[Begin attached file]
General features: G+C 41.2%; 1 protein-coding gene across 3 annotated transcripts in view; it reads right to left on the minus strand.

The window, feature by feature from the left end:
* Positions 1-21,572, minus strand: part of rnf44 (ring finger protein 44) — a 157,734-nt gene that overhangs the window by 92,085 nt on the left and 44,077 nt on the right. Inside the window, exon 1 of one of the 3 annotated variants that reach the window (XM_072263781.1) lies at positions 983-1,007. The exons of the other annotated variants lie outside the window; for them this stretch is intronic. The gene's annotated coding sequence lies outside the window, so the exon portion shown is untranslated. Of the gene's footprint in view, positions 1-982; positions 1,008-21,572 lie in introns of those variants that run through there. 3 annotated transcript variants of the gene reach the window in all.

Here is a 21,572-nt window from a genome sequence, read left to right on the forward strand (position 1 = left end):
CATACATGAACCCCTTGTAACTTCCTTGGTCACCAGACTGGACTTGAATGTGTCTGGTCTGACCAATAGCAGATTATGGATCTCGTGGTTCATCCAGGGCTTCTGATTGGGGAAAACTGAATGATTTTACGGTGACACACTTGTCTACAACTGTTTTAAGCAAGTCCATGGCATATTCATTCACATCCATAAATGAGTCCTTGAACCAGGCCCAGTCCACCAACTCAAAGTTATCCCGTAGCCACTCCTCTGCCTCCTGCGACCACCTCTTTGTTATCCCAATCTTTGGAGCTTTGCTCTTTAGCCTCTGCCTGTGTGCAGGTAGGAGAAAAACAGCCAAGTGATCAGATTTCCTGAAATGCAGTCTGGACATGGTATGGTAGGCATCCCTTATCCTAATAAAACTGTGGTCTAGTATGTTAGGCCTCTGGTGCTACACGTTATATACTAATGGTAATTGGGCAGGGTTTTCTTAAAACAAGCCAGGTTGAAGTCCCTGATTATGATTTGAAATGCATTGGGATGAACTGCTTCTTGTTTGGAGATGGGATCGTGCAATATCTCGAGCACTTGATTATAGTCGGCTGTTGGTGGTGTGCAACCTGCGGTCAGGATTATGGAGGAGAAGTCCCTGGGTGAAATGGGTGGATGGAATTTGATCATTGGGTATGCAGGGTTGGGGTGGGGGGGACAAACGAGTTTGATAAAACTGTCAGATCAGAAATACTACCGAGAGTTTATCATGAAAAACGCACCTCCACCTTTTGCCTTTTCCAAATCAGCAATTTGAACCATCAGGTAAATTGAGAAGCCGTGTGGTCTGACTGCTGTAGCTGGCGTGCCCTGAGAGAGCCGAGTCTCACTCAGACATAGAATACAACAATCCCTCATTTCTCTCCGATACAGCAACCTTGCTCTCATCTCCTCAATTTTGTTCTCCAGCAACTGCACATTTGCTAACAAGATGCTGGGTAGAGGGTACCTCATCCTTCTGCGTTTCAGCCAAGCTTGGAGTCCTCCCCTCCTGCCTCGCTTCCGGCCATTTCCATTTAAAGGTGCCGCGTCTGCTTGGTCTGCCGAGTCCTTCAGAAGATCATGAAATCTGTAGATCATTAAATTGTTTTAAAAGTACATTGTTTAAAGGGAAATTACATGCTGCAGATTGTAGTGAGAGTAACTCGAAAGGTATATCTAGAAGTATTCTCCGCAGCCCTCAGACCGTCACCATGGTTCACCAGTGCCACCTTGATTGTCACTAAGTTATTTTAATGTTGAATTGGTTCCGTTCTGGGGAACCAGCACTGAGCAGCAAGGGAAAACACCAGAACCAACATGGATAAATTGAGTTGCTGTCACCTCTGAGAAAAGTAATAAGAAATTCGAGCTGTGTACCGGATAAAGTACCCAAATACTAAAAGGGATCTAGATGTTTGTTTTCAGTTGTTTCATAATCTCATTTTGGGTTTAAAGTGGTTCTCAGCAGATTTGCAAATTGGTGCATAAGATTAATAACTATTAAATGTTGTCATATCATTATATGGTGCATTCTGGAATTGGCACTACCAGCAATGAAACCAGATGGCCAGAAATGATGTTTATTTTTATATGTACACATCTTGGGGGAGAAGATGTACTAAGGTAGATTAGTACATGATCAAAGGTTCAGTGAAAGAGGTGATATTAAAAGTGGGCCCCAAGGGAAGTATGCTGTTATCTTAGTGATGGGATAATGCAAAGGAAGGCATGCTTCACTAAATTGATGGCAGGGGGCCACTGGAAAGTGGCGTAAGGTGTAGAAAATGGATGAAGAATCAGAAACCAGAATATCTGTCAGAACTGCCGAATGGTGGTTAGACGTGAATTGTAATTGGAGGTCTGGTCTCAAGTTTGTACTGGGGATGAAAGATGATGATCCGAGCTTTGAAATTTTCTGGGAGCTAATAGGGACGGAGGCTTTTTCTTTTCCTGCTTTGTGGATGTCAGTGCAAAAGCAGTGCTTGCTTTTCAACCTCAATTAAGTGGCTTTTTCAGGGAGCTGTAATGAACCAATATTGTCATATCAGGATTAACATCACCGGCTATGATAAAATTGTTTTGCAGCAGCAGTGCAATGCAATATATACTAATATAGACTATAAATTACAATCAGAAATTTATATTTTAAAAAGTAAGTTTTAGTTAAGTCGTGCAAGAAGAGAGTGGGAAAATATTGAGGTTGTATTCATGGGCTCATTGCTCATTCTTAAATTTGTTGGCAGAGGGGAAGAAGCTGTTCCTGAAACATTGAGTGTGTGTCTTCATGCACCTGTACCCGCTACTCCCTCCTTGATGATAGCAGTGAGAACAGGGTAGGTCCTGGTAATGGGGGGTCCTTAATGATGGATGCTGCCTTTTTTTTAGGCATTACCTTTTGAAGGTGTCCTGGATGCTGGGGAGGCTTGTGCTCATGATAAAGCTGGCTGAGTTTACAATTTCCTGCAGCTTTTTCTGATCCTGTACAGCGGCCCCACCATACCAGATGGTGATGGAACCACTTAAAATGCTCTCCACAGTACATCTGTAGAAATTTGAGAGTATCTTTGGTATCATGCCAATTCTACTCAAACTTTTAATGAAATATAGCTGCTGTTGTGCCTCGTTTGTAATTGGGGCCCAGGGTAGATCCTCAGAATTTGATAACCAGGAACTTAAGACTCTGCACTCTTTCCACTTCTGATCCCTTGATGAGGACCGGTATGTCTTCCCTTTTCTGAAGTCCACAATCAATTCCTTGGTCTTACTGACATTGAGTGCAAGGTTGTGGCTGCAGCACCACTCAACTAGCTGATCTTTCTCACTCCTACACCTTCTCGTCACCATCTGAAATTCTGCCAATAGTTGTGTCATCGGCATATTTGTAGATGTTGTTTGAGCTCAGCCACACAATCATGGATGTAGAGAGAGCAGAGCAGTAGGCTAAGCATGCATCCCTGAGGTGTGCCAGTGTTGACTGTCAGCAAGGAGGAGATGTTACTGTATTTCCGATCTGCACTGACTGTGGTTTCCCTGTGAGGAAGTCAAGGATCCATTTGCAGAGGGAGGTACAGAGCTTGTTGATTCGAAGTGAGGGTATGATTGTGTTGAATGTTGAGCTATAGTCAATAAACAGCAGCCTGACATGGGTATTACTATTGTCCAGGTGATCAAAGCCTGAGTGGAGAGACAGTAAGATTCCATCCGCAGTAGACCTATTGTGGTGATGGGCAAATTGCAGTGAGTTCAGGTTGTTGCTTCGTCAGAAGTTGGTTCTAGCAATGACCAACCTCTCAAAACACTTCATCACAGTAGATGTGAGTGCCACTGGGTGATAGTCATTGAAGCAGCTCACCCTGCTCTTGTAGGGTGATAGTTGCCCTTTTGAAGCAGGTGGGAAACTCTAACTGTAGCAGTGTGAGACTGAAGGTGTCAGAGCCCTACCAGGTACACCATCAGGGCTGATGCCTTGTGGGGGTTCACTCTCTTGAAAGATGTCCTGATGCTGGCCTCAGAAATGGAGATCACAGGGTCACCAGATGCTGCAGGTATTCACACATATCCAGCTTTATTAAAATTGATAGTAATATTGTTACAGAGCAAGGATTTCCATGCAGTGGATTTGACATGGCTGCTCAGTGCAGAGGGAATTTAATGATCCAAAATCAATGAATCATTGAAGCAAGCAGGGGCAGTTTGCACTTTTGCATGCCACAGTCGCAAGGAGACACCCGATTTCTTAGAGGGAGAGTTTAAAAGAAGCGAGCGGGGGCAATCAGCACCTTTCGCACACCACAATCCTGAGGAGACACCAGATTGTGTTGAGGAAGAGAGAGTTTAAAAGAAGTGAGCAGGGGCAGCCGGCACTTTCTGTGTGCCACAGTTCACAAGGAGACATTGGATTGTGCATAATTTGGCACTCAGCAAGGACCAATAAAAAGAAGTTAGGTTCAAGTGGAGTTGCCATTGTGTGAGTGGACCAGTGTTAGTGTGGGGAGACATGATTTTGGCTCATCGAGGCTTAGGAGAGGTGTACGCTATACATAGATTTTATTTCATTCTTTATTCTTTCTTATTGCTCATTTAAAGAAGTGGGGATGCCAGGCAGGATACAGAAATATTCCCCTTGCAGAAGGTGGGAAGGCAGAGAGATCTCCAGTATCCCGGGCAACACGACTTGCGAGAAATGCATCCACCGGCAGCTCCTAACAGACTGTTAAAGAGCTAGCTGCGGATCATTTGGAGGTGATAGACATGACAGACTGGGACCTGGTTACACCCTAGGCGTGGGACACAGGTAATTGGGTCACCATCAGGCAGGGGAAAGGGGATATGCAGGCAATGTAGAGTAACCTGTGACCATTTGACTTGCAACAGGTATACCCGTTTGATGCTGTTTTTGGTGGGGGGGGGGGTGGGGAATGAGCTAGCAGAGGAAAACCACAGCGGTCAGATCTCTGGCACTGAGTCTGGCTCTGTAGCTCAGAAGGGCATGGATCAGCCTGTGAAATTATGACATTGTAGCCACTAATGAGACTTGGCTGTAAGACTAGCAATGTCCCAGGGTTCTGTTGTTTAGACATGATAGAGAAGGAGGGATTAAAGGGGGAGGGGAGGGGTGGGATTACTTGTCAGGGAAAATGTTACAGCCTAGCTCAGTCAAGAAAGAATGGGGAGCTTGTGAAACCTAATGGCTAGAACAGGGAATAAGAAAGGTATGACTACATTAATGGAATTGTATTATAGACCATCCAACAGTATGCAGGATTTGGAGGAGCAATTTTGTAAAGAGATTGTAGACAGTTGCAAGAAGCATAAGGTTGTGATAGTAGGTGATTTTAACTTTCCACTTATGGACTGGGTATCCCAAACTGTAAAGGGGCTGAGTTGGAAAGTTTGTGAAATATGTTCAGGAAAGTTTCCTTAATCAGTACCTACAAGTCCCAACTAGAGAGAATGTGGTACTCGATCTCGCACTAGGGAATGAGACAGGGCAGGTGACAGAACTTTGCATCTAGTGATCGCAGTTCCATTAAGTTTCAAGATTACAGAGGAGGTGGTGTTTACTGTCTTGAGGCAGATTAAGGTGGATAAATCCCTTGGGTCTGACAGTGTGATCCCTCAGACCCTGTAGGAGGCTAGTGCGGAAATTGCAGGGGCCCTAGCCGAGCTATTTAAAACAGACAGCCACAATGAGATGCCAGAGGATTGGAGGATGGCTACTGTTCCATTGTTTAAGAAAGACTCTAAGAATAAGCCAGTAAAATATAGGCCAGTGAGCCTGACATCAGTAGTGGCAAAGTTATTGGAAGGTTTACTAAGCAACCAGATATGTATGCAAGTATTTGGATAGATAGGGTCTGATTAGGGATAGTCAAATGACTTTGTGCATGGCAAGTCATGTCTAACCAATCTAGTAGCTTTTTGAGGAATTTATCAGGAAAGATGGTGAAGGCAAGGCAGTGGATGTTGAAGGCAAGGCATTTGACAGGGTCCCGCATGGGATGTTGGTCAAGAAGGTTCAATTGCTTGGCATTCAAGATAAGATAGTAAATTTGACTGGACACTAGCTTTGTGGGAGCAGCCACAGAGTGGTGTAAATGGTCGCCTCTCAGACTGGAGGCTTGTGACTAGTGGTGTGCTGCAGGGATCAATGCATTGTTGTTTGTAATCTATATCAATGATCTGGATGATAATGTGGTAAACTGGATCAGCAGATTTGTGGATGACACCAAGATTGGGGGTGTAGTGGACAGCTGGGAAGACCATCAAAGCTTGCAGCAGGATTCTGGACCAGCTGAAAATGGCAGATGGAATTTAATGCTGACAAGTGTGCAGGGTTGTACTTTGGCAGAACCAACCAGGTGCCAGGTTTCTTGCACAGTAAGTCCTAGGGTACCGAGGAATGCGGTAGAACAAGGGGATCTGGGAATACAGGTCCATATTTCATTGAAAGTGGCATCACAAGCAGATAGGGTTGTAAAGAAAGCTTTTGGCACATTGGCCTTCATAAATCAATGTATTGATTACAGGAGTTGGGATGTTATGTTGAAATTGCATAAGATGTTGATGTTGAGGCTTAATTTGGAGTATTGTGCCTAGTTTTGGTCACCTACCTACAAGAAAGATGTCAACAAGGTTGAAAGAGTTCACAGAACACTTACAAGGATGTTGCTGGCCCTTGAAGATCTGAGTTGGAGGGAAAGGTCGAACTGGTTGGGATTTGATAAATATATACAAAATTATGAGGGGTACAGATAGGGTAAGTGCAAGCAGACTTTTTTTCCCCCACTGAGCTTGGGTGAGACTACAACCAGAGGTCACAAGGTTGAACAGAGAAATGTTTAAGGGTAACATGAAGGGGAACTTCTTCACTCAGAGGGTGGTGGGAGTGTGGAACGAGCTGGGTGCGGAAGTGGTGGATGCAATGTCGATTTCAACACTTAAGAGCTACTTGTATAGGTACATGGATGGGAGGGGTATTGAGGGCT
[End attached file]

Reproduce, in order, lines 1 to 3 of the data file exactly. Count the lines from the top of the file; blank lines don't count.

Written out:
General features: G+C 41.2%; 1 protein-coding gene across 3 annotated transcripts in view; it reads right to left on the minus strand.

The window, feature by feature from the left end:
* Positions 1-21,572, minus strand: part of rnf44 (ring finger protein 44) — a 157,734-nt gene that overhangs the window by 92,085 nt on the left and 44,077 nt on the right. Inside the window, exon 1 of one of the 3 annotated variants that reach the window (XM_072263781.1) lies at positions 983-1,007. The exons of the other annotated variants lie outside the window; for them this stretch is intronic. The gene's annotated coding sequence lies outside the window, so the exon portion shown is untranslated. Of the gene's footprint in view, positions 1-982; positions 1,008-21,572 lie in introns of those variants that run through there. 3 annotated transcript variants of the gene reach the window in all.